Photomontage

Photomontage is the process and the result of making a composite photograph by cutting, gluing, rearranging and overlapping two or more photographs into a new image. Sometimes the resulting composite image is photographed so that a final image may appear as a seamless photographic print. A similar method, although one that does not use film, is realized today through image-editing software. This latter technique is referred to by professionals as "compositing", and in casual usage is often called "photoshopping" (from the name of the popular software system). A composite of related photographs to extend a view of a single scene or subject would not be labeled as a montage.

Author Oliver Grau in his book, Virtual Art: From Illusion to Immersion, notes that the creation of an artificial immersive virtual reality, arising as a result of technical exploitation of new inventions, is a long-standing human practice throughout the ages. Such environments as dioramas were made of composited images.

The first and most famous mid-Victorian photomontage (then called combination printing) was "The Two Ways of Life" (1857) by Oscar Rejlander, followed shortly thereafter by the images of photographer Henry Peach Robinson such as "Fading Away" (1858). These works actively set out to challenge the then-dominant painting and theatrical tableau vivants.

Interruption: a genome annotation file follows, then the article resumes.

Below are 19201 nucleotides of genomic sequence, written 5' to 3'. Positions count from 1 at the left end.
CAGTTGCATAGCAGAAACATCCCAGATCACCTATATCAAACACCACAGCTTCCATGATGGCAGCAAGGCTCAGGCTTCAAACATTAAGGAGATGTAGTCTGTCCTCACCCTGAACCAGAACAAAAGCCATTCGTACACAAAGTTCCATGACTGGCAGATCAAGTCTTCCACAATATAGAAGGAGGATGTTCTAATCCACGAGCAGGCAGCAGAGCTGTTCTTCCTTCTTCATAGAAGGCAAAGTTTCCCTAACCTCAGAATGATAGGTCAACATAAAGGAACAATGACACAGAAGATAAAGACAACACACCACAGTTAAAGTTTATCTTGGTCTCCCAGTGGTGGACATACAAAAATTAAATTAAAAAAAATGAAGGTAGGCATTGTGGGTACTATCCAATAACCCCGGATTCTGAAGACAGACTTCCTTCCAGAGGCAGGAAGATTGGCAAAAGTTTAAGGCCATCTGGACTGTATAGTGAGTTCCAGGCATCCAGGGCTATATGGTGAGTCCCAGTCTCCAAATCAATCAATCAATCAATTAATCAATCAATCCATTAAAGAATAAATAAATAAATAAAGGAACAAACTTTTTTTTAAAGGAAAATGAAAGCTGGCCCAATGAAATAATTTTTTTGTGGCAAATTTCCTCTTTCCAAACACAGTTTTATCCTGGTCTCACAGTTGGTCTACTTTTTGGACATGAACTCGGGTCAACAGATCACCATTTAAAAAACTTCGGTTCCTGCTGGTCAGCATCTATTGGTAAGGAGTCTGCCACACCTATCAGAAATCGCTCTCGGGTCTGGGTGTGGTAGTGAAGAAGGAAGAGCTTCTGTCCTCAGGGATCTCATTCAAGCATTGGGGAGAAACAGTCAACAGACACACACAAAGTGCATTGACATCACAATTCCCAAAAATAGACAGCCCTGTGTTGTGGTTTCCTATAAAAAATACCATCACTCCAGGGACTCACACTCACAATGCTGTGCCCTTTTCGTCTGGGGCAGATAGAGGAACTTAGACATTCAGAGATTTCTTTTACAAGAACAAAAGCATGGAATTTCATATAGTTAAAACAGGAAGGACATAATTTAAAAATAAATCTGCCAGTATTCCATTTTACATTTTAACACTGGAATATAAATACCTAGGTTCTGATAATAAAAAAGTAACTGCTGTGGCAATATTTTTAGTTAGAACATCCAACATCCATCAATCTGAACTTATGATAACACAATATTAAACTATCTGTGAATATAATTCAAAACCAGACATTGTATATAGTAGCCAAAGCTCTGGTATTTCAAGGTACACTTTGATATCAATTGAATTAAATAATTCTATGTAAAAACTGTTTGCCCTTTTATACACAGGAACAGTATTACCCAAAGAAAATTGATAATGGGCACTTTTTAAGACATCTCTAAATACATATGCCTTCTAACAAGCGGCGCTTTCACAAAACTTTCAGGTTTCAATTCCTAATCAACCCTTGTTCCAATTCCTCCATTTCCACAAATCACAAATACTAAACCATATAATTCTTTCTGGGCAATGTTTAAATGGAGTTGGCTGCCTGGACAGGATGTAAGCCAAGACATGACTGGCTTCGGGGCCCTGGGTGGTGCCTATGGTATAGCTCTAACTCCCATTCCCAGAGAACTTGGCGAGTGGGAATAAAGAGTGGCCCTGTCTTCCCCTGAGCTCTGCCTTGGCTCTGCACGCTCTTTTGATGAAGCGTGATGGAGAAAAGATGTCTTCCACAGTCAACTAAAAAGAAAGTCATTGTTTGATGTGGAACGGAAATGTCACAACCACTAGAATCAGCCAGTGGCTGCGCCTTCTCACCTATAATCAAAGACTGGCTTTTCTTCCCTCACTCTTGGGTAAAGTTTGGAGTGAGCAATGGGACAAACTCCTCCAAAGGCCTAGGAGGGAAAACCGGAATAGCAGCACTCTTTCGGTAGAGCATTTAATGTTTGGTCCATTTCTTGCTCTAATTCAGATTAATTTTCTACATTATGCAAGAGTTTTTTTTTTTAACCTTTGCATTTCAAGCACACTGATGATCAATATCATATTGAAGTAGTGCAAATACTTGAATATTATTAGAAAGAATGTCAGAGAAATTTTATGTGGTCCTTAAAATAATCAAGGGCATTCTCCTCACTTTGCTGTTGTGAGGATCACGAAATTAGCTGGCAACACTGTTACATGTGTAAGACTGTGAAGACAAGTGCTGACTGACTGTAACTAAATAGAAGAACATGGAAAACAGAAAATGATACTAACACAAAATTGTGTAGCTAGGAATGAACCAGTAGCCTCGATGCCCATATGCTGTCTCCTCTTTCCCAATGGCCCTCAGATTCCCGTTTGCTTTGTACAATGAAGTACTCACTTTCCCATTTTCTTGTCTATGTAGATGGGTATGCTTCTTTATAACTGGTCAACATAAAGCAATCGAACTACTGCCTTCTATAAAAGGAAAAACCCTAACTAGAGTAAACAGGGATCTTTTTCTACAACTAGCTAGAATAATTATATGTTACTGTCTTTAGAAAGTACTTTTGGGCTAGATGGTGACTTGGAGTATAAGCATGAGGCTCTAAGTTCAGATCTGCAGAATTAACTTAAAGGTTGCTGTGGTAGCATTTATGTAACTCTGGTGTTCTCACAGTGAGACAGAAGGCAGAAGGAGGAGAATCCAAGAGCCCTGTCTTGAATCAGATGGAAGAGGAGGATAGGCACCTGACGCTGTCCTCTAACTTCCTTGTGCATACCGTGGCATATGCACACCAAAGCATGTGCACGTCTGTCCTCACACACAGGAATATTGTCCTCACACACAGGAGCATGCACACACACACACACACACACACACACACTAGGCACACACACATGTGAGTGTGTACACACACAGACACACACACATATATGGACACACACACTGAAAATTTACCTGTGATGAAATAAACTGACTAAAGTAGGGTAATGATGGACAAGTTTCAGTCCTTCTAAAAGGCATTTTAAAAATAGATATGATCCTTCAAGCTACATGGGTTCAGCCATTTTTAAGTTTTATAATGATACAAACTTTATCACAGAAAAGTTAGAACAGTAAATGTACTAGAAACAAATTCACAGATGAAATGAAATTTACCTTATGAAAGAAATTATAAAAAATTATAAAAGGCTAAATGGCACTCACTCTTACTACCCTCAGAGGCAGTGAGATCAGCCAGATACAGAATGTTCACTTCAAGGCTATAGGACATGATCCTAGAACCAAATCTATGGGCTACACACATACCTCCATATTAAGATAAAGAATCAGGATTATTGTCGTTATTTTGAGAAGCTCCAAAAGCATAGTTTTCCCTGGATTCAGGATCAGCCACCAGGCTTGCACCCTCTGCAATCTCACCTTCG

Fantasy photomontage postcards were popular in the Victorian era and the Edwardian era. The preeminent producer in this period was the Bamforh Company, in Holmfirth, West Yorkshire, and New York. The high point of its popularity came, however, during World War I, when photographers in France, Great Britain, Germany, Austria, and Hungary produced a profusion of postcards showing soldiers on one plane and lovers, wives, children, families, or parents on another. Many of the early examples of fine-art photomontage consist of photographed elements superimposed on watercolours, a combination returned to by (e.g.) George Grosz in about 1915.

In 1916, John Heartfield and George Grosz experimented with pasting pictures together, a form of art later named "Photomontage.”

George Grosz wrote, “When John Heartfield and I invented photomontage in my South End studio at five o’clock on a May morning in 1916, neither of us had any inkling of its great possibilities, nor of the thorny yet successful road it was to take. As so often happens in life, we had stumbled across a vein of gold without knowing it.”

This page was last edited on 13 May 2018, at 21:34.
Reference: https://en.wikipedia.org/wiki/Photo-montage under CC BY-SA license.

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